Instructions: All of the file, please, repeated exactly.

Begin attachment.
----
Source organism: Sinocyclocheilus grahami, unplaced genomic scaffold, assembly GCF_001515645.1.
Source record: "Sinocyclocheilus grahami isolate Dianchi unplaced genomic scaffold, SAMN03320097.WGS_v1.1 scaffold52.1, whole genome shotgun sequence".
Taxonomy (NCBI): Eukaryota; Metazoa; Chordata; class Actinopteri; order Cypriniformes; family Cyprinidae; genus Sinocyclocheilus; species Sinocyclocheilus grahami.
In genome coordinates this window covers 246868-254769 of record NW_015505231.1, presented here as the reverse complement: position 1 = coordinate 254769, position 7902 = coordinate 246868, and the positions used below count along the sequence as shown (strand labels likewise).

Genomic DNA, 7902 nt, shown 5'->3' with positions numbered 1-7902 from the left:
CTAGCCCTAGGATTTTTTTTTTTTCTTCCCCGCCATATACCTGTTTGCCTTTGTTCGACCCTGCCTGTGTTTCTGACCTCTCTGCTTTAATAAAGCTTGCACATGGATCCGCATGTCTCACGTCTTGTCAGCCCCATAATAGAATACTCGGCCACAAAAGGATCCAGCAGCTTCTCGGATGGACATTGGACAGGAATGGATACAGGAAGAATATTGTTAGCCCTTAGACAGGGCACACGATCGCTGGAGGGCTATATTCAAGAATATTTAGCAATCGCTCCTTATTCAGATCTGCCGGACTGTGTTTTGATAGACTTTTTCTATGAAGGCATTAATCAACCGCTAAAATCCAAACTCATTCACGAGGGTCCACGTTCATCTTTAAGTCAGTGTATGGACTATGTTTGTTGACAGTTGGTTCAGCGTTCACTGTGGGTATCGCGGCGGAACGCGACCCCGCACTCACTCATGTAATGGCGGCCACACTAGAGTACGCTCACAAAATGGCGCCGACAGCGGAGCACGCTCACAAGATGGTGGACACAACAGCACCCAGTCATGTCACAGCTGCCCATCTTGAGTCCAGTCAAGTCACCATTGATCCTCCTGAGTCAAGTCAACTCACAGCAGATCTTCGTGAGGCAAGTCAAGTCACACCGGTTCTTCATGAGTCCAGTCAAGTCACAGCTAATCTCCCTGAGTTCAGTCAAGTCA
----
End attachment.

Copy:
Source organism: Sinocyclocheilus grahami, unplaced genomic scaffold, assembly GCF_001515645.1.
Source record: "Sinocyclocheilus grahami isolate Dianchi unplaced genomic scaffold, SAMN03320097.WGS_v1.1 scaffold52.1, whole genome shotgun sequence".
Taxonomy (NCBI): Eukaryota; Metazoa; Chordata; class Actinopteri; order Cypriniformes; family Cyprinidae; genus Sinocyclocheilus; species Sinocyclocheilus grahami.
In genome coordinates this window covers 246868-254769 of record NW_015505231.1, presented here as the reverse complement: position 1 = coordinate 254769, position 7902 = coordinate 246868, and the positions used below count along the sequence as shown (strand labels likewise).

Genomic DNA, 7902 nt, shown 5'->3' with positions numbered 1-7902 from the left:
CTAGCCCTAGGATTTTTTTTTTTTCTTCCCCGCCATATACCTGTTTGCCTTTGTTCGACCCTGCCTGTGTTTCTGACCTCTCTGCTTTAATAAAGCTTGCACATGGATCCGCATGTCTCACGTCTTGTCAGCCCCATAATAGAATACTCGGCCACAAAAGGATCCAGCAGCTTCTCGGATGGACATTGGACAGGAATGGATACAGGAAGAATATTGTTAGCCCTTAGACAGGGCACACGATCGCTGGAGGGCTATATTCAAGAATATTTAGCAATCGCTCCTTATTCAGATCTGCCGGACTGTGTTTTGATAGACTTTTTCTATGAAGGCATTAATCAACCGCTAAAATCCAAACTCATTCACGAGGGTCCACGTTCATCTTTAAGTCAGTGTATGGACTATGTTTGTTGACAGTTGGTTCAGCGTTCACTGTGGGTATCGCGGCGGAACGCGACCCCGCACTCACTCATGTAATGGCGGCCACACTAGAGTACGCTCACAAAATGGCGCCGACAGCGGAGCACGCTCACAAGATGGTGGACACAACAGCACCCAGTCATGTCACAGCTGCCCATCTTGAGTCCAGTCAAGTCACCATTGATCCTCCTGAGTCAAGTCAACTCACAGCAGATCTTCGTGAGGCAAGTCAAGTCACACCGGTTCTTCATGAGTCCAGTCAAGTCACAGCTAATCTCCCTGAGTTCAGTCAAGTCA